WATCH, LISTEN, TALK: SUPPORTING YOUR TEENS MENTAL HEALTH

We long for our “little girl or boy”, the sweet and compliant child in awe of their parents. But, every parent who has lived through the teen years can tell you about their day of reckoning, the grim day when your child suddenly knows everything and you know nothing because you just don’t understand!

The struggle for a parent is found in the tension between meeting your teens need for independence with your own need to remain in control of their safety and well being. How do we keep them safe and out of harms way? We worry about whether or not they will be influenced by their peers. Have we taught them all they need to know? How do we navigate their constantly changing moods?

These are tough questions to answer as parents and the answer lies in how well we prepare them. The morals and values we instill in them, the ways that we model coping, communication, and resiliency skills, all matter. When we are confident that we have prepared them, we can then allow them to live their life not ours, and I repeat living their life, and hope that if there are any mistakes made that they are not too costly.

The truth is, the world of a teenager is complex, challenging and a constant emotional roller coaster. Given the myriad of things that a teen is navigating each day, it is no wonder that they can become sullen, moody, aloof, and uncommunicative.

It is important for me to remind you, I am not an expert in child and adolescent psychology, psychiatry or social work but I am a parent who has lived experience with my own three children (3 entirely different individuals). In my both my work and personal life, I have supported families who have experienced severe and problematic behaviors with their children.

As a parent, how do you distinguish between a moody teenager and a youth struggling with their mental health? What signs should we be looking for?

  • Look for trends. Consistent behaviour over time, that is out of the ordinary, overly intense, or a marked decline in behaviour is a good indicator that your teen is in trouble.
  • Change in behaviors – change of friends, skipping school, grades dropping, a sudden hyper focus on one topic, loss of interest in regular activities; sports, dance, etc. and defiant behavior.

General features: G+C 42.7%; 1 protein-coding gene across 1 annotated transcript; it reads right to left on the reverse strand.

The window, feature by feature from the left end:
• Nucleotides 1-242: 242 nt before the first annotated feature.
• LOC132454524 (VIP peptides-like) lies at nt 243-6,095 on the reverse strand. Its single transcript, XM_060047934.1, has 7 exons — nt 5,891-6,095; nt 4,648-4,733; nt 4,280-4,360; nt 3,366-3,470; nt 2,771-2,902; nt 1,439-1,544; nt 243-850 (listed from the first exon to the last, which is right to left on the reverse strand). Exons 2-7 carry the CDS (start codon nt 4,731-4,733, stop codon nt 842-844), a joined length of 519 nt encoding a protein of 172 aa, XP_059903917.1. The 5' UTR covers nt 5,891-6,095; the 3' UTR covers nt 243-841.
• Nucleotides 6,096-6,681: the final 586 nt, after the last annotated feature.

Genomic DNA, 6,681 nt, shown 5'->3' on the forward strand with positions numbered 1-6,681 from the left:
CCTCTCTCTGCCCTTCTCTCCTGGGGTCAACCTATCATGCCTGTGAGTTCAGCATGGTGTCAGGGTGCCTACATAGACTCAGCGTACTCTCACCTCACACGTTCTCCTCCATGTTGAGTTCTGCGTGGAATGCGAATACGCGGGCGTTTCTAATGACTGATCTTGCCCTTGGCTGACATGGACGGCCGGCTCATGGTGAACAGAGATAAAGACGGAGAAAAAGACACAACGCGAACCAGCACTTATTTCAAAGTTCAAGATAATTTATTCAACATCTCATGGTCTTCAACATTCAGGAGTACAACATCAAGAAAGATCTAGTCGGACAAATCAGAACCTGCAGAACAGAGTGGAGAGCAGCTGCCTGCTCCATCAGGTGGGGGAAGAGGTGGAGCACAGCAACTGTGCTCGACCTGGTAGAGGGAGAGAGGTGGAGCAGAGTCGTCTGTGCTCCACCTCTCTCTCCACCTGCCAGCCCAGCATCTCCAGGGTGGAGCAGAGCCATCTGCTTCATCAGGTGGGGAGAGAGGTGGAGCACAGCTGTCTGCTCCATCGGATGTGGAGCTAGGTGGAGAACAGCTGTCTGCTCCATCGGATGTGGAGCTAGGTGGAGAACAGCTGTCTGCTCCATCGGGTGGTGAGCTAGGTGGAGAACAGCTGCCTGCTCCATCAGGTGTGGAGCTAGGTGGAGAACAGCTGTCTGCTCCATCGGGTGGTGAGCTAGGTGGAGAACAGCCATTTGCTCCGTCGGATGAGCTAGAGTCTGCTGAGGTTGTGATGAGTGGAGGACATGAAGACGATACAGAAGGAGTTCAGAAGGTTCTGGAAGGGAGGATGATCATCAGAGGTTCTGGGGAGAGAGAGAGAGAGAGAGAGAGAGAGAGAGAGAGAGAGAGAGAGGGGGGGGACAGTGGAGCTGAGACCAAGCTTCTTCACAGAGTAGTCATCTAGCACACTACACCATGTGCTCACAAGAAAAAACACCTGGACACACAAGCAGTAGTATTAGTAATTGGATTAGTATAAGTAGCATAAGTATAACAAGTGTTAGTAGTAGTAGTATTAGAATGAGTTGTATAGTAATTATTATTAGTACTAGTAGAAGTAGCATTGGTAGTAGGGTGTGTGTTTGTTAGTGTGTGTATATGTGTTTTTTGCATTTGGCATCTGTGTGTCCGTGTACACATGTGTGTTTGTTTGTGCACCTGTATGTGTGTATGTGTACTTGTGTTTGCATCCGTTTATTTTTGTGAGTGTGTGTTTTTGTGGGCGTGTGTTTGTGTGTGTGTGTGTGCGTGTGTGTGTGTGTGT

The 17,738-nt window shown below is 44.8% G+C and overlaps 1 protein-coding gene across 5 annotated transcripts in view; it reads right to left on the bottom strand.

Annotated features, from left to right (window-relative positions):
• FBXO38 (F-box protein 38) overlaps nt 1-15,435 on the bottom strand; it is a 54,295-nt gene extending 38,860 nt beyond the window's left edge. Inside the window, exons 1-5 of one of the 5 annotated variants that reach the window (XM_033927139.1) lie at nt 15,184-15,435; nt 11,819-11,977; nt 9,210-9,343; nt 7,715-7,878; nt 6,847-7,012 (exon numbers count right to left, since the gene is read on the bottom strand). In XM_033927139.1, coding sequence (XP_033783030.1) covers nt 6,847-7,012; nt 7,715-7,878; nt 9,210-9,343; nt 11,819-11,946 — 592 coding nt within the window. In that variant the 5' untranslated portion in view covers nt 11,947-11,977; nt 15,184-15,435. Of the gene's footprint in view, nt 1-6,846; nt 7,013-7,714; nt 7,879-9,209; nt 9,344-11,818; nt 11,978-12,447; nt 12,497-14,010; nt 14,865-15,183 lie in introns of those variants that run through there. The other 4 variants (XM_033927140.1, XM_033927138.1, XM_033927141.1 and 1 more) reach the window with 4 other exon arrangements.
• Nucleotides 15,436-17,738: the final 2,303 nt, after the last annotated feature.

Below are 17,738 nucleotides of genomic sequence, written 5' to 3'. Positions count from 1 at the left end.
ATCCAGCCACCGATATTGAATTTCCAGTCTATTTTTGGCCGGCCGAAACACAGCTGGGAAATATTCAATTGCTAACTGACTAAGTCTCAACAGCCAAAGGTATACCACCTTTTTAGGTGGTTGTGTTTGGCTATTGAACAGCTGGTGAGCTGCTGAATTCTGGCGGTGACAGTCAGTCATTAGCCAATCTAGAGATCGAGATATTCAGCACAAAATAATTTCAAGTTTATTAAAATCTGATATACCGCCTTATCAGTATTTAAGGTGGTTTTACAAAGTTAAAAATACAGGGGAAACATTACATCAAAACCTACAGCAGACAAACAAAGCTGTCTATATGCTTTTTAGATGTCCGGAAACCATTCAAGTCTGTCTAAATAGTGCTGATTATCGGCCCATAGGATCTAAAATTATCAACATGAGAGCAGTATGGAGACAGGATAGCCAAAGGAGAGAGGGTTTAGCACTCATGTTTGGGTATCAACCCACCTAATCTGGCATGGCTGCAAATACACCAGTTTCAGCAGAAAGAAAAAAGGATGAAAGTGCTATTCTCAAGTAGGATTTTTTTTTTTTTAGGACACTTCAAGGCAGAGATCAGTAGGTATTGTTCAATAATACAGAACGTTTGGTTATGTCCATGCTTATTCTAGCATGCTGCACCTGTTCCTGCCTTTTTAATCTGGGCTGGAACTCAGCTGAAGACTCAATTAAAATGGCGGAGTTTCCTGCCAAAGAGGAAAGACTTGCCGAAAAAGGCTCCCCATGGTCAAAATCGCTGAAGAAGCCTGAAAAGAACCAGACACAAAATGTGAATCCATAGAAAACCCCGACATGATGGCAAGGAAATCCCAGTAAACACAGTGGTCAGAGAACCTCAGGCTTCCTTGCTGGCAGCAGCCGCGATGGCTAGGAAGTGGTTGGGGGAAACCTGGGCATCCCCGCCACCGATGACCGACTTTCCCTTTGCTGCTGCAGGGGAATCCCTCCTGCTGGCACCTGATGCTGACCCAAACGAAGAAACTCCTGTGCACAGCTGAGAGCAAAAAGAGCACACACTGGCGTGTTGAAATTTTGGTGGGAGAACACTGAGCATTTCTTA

• Alcohol or drug use.
  • Mood changes – depression, anxiety, excessive anger.
  • Changes in sleep patterns.
  • Contact with the law’
  • Health issues.

You see all behaviour has a purpose, and your teen may be trying to get your attention. Pause and really examine what is happening. Talk to someone. Share what you are seeing and hearing from your child. Get the perspectives of others. Most importantly, listen to your gut. Listen to the voice that comes from the core of your body to confirm what you know and feel is going on with your child. Let the voice of your instinct temper the voice of reason in your head that can make excuses and dismiss those things that may be painful, inconvenient, outside of your plan. It can be so challenging for us as parents to fully comprehend that our child may not be telling us the truth. We are so blinded by our love for them it is difficult to see the situation for what it truly is.

  • Be nosey. Ask questions, lots of questions. Ask them what is going on. They may not answer at first, but keep asking them. Each day that you ask, your teen hears “I care.”
  • Frame your questions so that they are open ended and cannot be answered with a yes or no alone.
  • Their communication can be complex and includes what they say to you, what they say to others, the lyrics of their music, the tweets and posts that they broadcast to the world.
  • Call them out on their behaviour. Do not ignore it, as this only condones the behaviour.
  • Say, “I noticed that you came home drunk last night, tell my more?” or “I don’t see you hanging out with Sarah anymore, what’s up?”
  • Ask, how can I help?

The teen years are the most challenging times for all and a sense of humour will be much needed so that you can run that extra mile. Try not to let fear guide your decisions, pay attention to the situation at hand and reach out for professional help. Let your son or daughter know that your love is unconditional and that this difficult time is part of your journey together as a family. Tell them that you are there for them, no matter what.

Make clear to them, they are not wrong or broken and that there is help.

You will find the help. You are the help.

When our children struggle, we turn a critical eye inward and question what we did wrong. We replay in our minds ever action, conversation, and search our memories for what we should have seen as clues.

Recognizing the signs above, and listening to your heart and mind together will lead you to know if your child is caught up in the day to day struggles of teenhood or whether you may need to see professional help to support your child. 1 in every 5 people struggle with mental health and addiction issues according to the Centre for Addictions and Mental Health. If not your teenager then certainly the child of someone you know will be impacted.

Watch, Listen, Talk, this is how you will know if your teen is struggling but also, how you will know who your teen is and this, is the best way to know if they are in trouble.

Copyright © 2017 by Jeanne D. Foot, The Recovery Concierge Inc.
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